The Dec. 14 event at the Park Plaza Hotel drew FIDF Young Leadership Los Angeles chairman Ari Ryan; FIDF Los Angeles founder Leo David; FIDF Western Region Executive Director Miri Nash and FIDF Young Leadership Los Angeles president Aaron Leff. Additionally, David Siegel, the consul general of Israel in Los Angeles, attended. 

Established in 1981, FIDF supports Israel Defense Forces soldiers currently serving in the military as well as the families of fallen soldiers. The Young Leadership division of FIDF Western Region helps with that mission, organizing programs for young professionals. 

Moving and Shaking acknowledges accomplishments by members of the local Jewish community, including people who start new jobs, leave jobs, win awards and more, as well as local events that featured leaders from the Jewish and Israeli communities. Got a tip? E-mail it to ryant@jewishjournal.com. 

Young friends of the IDF


As the black SUVs pulled up to the Harkham Hillel Hebrew Academy on West Olympic Boulevard in Beverly Hills, a star-struck reception began. More than 500 students waved miniature Israeli flags and sang “Hevenu Shalom Aleichem.” Twelve Israeli soldiers, in their olive and powder-blue uniforms, entered the campus under a wreath of blue and white balloons. They were quickly rushed by children who wanted hugs and high-fives from the soldiers, and to pose for pictures with them.

“This is a very special moment for our kids,” said Chevi Rimler, a staff member at the school, which includes pre-kindergarten through eighth grade.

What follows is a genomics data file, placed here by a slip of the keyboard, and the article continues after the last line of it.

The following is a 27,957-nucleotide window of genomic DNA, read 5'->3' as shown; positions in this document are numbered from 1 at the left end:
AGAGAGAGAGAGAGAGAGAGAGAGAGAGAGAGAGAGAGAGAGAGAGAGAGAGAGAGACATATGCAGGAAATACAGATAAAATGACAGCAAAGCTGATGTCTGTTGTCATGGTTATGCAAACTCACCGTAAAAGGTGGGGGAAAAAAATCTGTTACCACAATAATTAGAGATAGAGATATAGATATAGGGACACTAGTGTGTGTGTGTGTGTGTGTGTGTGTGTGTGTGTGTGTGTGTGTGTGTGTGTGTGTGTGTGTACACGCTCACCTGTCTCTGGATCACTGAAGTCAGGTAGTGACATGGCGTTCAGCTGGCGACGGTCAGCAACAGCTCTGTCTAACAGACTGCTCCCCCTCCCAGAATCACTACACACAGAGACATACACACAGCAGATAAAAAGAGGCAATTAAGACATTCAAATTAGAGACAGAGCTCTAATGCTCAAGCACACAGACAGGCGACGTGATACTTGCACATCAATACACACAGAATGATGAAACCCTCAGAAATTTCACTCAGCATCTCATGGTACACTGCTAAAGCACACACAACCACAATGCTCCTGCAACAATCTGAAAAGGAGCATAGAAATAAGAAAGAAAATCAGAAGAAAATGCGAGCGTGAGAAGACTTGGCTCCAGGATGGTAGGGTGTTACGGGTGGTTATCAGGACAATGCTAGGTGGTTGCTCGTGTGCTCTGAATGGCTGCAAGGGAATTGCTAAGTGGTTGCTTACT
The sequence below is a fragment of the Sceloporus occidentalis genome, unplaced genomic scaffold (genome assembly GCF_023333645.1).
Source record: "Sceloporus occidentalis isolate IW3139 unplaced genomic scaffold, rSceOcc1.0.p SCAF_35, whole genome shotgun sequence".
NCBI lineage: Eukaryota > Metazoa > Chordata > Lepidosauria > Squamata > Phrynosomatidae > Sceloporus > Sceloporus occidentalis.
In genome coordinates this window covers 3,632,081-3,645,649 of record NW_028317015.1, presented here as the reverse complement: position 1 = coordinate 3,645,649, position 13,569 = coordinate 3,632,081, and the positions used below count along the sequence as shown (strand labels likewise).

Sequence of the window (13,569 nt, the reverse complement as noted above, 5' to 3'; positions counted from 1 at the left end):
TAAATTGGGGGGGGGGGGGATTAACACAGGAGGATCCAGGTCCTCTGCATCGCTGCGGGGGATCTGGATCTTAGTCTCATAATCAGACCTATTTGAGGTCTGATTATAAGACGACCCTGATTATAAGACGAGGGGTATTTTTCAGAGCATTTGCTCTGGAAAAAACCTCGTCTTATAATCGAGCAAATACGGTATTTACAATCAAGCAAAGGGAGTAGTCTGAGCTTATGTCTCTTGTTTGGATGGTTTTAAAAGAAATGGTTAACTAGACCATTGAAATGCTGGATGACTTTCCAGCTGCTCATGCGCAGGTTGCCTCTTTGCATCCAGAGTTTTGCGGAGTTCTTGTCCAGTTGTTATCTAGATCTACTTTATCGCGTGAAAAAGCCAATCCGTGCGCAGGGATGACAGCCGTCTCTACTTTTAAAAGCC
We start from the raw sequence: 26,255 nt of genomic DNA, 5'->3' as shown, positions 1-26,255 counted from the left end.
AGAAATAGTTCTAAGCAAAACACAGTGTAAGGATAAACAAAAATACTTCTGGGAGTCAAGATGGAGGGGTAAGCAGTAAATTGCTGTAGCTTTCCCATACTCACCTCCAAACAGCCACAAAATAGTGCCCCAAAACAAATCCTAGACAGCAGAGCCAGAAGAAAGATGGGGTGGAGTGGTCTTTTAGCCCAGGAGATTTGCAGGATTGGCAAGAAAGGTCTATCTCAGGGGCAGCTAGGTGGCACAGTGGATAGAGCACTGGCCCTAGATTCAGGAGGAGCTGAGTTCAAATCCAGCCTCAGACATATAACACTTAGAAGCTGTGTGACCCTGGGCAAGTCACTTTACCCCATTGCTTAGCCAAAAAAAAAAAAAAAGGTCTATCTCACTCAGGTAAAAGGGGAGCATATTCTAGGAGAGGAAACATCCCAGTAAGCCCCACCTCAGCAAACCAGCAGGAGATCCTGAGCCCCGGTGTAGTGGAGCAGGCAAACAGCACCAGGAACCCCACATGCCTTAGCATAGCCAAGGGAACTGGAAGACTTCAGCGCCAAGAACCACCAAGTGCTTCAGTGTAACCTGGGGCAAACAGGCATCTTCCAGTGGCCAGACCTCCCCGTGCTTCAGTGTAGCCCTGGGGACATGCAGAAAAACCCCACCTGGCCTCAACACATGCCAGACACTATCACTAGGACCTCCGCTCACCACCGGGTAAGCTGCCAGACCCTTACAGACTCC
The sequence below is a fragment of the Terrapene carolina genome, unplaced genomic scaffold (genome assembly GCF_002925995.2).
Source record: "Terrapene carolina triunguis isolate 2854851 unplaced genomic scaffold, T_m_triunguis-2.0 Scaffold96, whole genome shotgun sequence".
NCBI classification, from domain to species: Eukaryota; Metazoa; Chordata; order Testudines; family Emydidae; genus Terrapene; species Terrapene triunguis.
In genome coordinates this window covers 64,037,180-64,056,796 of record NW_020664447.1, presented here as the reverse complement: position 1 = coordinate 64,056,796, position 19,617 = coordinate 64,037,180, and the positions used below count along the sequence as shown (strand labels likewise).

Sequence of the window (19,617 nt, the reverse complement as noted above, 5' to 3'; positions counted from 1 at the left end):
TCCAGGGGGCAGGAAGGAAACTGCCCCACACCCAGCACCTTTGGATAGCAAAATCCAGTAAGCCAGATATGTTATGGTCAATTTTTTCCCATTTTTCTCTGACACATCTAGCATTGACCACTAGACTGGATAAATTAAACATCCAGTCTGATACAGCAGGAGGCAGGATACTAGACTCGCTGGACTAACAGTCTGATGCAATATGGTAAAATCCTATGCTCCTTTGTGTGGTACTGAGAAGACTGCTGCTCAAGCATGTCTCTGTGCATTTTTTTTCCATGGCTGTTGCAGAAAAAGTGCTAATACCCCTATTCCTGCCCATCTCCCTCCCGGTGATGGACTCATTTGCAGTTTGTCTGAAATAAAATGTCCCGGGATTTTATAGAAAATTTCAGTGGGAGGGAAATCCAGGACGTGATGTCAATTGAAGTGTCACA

The soldiers were at the school as part of a weeklong visit to Los Angeles sponsored by the Friends of the Israel Defense Forces (FIDF), a U.S.-based nonprofit that provides an array of social, educational and economic services to soldiers and their families. Besides a whirlwind of kosher dinners, private parties and school appreciation days for all grade levels and across the region, the main purpose of the soldiers’ L.A. trip was to be honored at the FIDF’s Western Region gala on Oct. 22 at the Beverly Hilton Hotel.

It was an emotional first visit to America for Anastasia Bagdalov, a 21-year-old deputy commander medic from Tel Aviv. The trip offered some respite from the tension Bagdalov faces on duty. She recalled how, two years ago, she and fellow soldiers survived a terrorist attack on an army bus at the Israel-Egypt border. Bagdalov subsequently received military commendation for assisting wounded passengers and for saving the life of a badly injured soldier.

“When I come to places like this … I am speechless,” she said, seeming to be overwhelmed by the school’s warm reception. The soldiers ate lunch with students, and the youngsters presented them with challahs they had baked. 

Among the excited students at Harkham Hillel Hebrew Academy on Oct. 24 was 13-year-old Avi Weinreb. He spoke at his school’s presentation about his bar mitzvah project to raise money for FIDF’s Lone Soldiers Program, which aids foreign-born soldiers with no immediate family in Israel. “I wanted to help in whatever way I could to help these volunteer soldiers have an easier time while defending our homeland. It was the least I could do to show my gratitude,” Avi said.

The Lone Soldiers Program is one of the many programs provided by the FIDF. Founded in 1981 by Holocaust survivors, the FIDF finances scholarships; offers soldiers vouchers for basic necessities; helps to pay for prosthetics for wounded veterans; and provides educational training, recreational retreats, spiritual services and more. The FIDF also hosts programs for bereaved families and builds facilities such as housing, sports centers and synagogues.